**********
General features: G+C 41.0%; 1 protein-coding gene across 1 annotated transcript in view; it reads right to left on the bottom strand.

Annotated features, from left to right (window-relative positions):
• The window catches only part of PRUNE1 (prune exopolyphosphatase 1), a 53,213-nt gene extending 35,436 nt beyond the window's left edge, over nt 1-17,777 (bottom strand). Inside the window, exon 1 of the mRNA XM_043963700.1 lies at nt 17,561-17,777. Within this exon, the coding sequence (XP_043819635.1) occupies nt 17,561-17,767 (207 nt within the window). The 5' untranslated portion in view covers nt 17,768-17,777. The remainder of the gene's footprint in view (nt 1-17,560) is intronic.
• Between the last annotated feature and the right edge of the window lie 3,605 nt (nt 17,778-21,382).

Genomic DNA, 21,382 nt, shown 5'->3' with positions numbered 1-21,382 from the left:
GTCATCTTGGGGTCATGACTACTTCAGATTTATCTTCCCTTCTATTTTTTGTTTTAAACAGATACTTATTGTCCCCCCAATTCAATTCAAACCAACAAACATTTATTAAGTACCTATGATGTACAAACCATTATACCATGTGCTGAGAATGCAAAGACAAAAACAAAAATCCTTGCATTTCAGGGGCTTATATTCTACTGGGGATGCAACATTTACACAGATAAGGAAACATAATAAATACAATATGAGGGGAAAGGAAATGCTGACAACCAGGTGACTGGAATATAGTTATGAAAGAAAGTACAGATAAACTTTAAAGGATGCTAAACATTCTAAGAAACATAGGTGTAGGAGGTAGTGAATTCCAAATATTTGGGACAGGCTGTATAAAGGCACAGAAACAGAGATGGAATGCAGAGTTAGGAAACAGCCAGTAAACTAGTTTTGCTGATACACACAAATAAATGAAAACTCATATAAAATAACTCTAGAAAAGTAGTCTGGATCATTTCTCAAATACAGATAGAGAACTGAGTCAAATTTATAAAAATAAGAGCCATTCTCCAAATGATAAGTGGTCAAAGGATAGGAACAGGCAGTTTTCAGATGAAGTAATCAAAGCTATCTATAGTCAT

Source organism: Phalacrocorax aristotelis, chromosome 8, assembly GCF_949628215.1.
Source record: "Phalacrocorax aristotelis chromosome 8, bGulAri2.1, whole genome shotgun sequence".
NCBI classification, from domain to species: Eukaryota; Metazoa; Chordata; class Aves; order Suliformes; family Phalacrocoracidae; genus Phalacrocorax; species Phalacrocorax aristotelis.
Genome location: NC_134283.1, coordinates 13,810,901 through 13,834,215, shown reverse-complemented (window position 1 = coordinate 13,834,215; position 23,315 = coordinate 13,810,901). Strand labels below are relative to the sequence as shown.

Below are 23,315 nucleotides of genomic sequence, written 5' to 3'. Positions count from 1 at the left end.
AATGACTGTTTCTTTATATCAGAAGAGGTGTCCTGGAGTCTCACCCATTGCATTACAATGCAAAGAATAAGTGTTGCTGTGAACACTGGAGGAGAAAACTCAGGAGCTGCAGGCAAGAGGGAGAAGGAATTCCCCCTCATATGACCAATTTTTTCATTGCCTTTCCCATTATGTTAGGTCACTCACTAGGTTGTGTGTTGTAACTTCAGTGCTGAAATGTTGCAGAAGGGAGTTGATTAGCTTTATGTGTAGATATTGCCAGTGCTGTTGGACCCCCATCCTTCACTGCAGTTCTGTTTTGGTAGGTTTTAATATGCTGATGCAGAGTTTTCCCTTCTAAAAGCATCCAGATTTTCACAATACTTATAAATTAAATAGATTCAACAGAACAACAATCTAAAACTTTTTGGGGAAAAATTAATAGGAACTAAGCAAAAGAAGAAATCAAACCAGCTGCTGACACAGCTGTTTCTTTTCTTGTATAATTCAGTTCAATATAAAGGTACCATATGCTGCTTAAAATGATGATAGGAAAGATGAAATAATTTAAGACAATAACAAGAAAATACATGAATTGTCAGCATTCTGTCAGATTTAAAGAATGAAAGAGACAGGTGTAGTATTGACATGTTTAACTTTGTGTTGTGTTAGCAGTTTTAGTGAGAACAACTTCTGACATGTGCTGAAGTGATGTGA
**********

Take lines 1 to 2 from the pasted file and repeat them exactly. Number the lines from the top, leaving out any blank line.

General features: G+C 41.0%; 1 protein-coding gene across 1 annotated transcript in view; it reads right to left on the bottom strand.

Annotated features, from left to right (window-relative positions):